ROME/MARINA DI PIETRASANTA, Italy (Reuters) - Italy's populist government could break European Union fiscal rules next year with a big-spending budget, a cabinet official said on Friday, despite Brussels calling for a "prudent" spending plan and new data showing feeble economic growth.
Cabinet undersecretary Giancarlo Giorgetti said a need to invest heavily in infrastructure could justify a 2019 deficit of more than 3 percent of gross domestic product, the maximum allowed under EU rules designed to ensure financial stability.
His comment sent a shiver through Italy's sovereign bond market, propelling two-year yields to three-month highs and underlining investor concerns that a nation with the euro zone's second largest debt burden could go on a major spending spree.
The state of Italy's roads, bridges, schools and other public buildings have come under scrutiny since a viaduct collapsed in Genoa this month, killing 43 people. The disaster revived concerns about ageing infrastructure nationwide.
"It's not just bridges but schools and public buildings," Giorgetti said on the sidelines of a conference in the Tuscan town of Marina di Pietrasanta, when asked if the government could exceed the 3 percent limit.
"We must table with Europe a serious negotiation on this," he added. "If exceeding the 3 percent ceiling is necessary to ensure safety in this country, then yes."
Italy has a debt burden of about 130 percent of GDP, and is a chronic underperformer in the euro zone. Its economy is still around six percent smaller than it was at the start of 2008.
On Friday, economic data for July did little to ease market nerves, despite a fall in the unemployment rate to 10.4 percent, its lowest level in more than six years.
The euro zone's third biggest economy grew 0.2 percent in the second quarter, in line with market forecasts for annual growth to slow to 1.2-1.4 percent this year and weaken further in 2019. Growth last year was 1.5 percent. [R1N1C401T]
WAITING FOR FITCH
Morale among Italian manufacturers stands at its lowest level in almost two years, and consumer morale has also declined, according to data released this week.
But economist Stefania Tomasini, of research house Prometeia, said there had not been a dramatic worsening of expectations despite the recent market volatility.
"We need to see what will be in the 2019 budget and how it will be received," she said.
Markets are also awaiting an assessment of Italy's creditworthiness by credit rating agency Fitch, which is due to announce its decision late on Friday. It puts the sovereign rating at BBB, near the bottom of investment grade.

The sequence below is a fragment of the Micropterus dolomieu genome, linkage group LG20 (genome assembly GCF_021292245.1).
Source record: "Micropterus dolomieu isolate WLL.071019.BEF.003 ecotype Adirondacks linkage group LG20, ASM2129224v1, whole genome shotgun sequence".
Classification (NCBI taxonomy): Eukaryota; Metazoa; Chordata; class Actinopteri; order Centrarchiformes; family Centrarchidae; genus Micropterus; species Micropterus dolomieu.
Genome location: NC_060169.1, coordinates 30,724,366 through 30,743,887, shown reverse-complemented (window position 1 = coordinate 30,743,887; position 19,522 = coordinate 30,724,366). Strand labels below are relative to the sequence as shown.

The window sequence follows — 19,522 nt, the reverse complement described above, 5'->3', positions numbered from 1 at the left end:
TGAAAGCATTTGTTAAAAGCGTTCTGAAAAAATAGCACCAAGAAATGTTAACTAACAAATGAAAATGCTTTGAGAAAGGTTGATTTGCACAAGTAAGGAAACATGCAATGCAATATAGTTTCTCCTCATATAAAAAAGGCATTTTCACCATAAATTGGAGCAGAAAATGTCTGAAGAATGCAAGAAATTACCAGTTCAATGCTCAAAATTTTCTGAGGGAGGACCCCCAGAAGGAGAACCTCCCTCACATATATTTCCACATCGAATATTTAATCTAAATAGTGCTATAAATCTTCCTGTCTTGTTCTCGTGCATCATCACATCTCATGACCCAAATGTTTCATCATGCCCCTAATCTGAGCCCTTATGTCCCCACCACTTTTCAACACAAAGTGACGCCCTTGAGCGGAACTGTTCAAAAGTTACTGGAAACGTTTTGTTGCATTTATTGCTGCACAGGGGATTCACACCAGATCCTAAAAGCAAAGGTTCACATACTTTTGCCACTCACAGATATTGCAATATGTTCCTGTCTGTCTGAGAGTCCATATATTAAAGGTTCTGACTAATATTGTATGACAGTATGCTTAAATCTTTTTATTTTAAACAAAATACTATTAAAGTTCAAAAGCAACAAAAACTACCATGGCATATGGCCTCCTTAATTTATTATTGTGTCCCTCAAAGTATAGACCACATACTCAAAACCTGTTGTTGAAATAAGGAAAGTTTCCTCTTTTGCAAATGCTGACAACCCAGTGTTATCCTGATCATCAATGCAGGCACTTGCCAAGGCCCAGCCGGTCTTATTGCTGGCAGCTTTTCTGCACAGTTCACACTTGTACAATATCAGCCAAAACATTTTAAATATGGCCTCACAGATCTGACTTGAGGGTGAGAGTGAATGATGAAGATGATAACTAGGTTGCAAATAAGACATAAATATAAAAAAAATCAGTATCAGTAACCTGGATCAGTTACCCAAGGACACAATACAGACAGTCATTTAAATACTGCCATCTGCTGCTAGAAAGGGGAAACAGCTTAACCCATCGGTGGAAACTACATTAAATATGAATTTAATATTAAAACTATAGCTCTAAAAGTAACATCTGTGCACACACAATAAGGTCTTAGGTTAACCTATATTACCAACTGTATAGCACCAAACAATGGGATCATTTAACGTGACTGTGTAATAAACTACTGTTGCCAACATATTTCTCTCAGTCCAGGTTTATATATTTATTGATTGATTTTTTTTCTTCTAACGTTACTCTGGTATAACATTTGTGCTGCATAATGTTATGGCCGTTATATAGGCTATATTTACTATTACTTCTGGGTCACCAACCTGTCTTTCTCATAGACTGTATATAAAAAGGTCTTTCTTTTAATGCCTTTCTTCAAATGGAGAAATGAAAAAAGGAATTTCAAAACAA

Investors do not expect a rating cut, but fear Fitch will downgrade its outlook to negative from stable.
The European Commission, which must sign off on Italy's next budget, has warned the anti-establishment government that it expects a "substantial effort" on the upcoming budget, which must be submitted to Brussels for approval by end-October.
"It is in the interest of Italy to control public debt," European Commissioner for Economic and Financial Affairs Pierre Moscovici told the financial newspaper Il Sole 24 Ore on Friday.
He encouraged Rome to work towards a "prudent budget which respects commitments and minimises risks".
As the market pressures build, a few government officials have voiced fears of a speculative attack on the bond market. The difference between yields on Italian bonds and German debt, which is seen as safer, is worryingly close to a five-year high.
The 5-Star Movement, which rules in coalition with the right-wing League, is pushing for a 2019 budget deficit of 2.9 percent, near double what Economy Minister Giovanni Tria is prepared to accept, Italian newspapers said on Friday.
Tria, an academic with links to the centre-right, is prepared to go to at least 1.5 percent, compared with the previous administration's limit of 0.9 percent, but not much further for fear of spooking markets, La Stampa said.
The coalition came to office three months ago promising a massive stimulus programme of tax cuts, easier pension rules and a minimum income for the poor, raising eyebrows in Brussels.
(Additional reporting by Elvia Pollina and Giulia Segreti in MILAN; Writing by Mark Bendeich; Editing by Mark Heinrich)